By Alfred Lee, The China Post
Taiwan’s exporters of TFT-LCD are shedding blood, with the six major manufacturers estimated to suffer a total lose of around NT$13.7 billion for this year, according to H.B. Chen, chairman of the Taiwan TFT-LCD Association, in a recent speech to industry insiders. The largest TFT-LCD (thin film transistor liquid crystal display) maker, Acer Display Technology, Inc. is expected to register a pretax loss of NT$2.358 billion this year, and the third largest maker, Unipac, will also suffer a pretax loss of NT$1.4 billion. Chunghwa Picture Tubes, the first company to set up TFT LCD production lines in Taiwan, is expected to suffer a NT$4 billion pretax loss. Chi Mei Optoelectronics Corp. will probably suffer a loss of NT$1.5 billion against an estimated total sales of NT$25 billion. HannStar Display Corporation is expected to lose NT$3.484 billion with a total projected sales of NT$20.5 billion. Q-lity Computer Inc., a member company of the Quanta Computer Inc. — the leading notebook PC maker in Taiwan, is also expected to suffer a pretax loss of NT$1 billion, according to local press report. The discouraging forecast from industry insiders was due to the plummeting prices of TFT-LCD in the first quarter. The TFT-LCD makers are shipping their products at prices lower than their production cost. As a result, makers in Japan have decided to switch their production to smaller size flat display panels.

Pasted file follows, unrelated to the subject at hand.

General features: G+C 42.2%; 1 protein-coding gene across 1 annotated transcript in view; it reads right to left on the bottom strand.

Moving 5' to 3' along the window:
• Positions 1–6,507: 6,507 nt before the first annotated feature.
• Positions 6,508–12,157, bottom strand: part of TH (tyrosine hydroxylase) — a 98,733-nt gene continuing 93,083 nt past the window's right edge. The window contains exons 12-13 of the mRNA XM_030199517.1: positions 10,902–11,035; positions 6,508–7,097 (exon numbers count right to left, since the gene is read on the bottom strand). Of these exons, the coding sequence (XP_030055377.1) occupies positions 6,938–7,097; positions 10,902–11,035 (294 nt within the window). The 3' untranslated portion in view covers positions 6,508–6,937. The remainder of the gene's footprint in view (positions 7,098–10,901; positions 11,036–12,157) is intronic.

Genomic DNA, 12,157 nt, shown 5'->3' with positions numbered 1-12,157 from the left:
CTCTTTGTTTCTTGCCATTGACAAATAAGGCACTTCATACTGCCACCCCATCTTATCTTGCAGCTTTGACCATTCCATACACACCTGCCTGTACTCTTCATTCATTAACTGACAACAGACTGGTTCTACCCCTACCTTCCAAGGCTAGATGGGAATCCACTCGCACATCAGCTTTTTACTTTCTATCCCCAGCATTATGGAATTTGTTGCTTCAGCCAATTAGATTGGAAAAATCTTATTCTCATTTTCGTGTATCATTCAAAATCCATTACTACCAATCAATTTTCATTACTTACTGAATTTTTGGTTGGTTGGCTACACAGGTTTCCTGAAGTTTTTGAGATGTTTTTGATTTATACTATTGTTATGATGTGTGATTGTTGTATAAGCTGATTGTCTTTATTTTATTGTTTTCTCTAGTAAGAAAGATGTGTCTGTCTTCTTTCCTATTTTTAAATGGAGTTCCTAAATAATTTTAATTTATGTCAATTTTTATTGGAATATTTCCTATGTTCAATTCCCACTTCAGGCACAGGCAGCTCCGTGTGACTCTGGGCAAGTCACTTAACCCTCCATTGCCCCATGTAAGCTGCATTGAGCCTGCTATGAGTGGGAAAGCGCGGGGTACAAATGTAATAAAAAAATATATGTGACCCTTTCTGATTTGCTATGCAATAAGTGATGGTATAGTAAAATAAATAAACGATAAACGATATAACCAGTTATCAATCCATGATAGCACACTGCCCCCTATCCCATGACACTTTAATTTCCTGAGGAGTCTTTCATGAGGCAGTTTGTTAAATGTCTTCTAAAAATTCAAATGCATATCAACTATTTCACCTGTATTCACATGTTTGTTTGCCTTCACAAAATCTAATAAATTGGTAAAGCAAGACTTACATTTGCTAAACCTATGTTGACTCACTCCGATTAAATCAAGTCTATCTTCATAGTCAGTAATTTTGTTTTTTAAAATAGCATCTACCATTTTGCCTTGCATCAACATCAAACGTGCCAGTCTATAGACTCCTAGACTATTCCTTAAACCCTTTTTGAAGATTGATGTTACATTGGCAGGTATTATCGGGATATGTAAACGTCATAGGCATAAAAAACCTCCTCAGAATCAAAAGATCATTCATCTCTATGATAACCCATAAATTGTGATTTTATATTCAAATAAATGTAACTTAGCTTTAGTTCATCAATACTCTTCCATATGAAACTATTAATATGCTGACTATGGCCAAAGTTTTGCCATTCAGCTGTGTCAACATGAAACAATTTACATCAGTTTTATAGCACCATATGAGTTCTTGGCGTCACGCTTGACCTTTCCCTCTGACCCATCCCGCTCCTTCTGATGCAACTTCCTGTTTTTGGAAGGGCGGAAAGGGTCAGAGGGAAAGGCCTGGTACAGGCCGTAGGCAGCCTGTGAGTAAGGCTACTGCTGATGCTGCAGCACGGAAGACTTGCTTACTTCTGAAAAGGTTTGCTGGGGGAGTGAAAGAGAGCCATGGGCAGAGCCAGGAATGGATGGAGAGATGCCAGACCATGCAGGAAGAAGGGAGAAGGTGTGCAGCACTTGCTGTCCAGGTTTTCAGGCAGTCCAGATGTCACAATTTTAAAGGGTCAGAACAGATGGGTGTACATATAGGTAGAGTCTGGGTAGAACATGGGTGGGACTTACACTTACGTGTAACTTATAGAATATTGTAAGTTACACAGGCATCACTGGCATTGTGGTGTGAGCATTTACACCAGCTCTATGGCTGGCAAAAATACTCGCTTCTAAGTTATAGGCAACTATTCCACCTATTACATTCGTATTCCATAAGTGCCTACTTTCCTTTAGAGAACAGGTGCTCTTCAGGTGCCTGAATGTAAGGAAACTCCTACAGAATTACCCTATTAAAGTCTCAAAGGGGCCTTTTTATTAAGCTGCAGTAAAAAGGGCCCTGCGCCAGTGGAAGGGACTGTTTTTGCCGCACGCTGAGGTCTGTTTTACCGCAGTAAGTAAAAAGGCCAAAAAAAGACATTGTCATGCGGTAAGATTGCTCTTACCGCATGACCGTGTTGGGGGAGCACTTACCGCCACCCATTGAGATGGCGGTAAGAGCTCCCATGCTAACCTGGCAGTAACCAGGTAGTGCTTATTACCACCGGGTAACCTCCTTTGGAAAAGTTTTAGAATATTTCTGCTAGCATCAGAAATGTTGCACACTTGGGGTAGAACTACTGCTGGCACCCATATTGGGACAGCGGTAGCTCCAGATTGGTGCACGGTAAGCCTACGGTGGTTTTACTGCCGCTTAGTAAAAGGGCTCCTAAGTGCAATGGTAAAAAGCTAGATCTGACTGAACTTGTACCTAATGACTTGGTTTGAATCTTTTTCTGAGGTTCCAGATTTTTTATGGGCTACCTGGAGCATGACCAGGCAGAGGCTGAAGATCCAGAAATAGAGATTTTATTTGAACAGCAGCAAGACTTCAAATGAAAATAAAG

As such, Chen said that prices in the second quarter would stop declining. He predicted that prices of TFT-LCD may return to reasonable levels in the second half of this year, and that the outlook for the next year is still promising. The chairman said that except for Sharp almost all notebook PC makers will shift to TFT-LCD for the displays of their notebook PCs. Earlier this year about 93 percent of notebook PCs shipped were built with TFT-LCD. By the end of this year that percentage would be close to 100 percent, Chen said. This was part of the reason for the promising outlook. Another reason for optimism is the growing demand for LCD video monitors. The compound growth rate of LCD monitors from now to the year 2005 is estimated to be 40 percent. The shipment volume of LCD monitors is expected to reach 14 million units by the end of this year, 21 million by end of 2002, 26.5 million by end of 2003, 33 million units by 2004, and 46.3 million by end of 2005. These figures translate into the fact that LCD monitors will be quite affordable by the year 2004. Those consumers who prefer to use fancier products could expect to differentiate themselves with such products as plasma display panels and OLED (organic light-emitting diode) display panels. Those would be the products Taiwan flat display panels would introduce in the near future, which is a third reason for the optimistic outlook.
TFT-LCD will have to move a certain part of their production to mainland China, which is the only way to further lower their production costs because mainland China is also closer to customers such as Acer, Quanta, Inventec, and Asustek, which have all built their notebook PC plants in mainland China.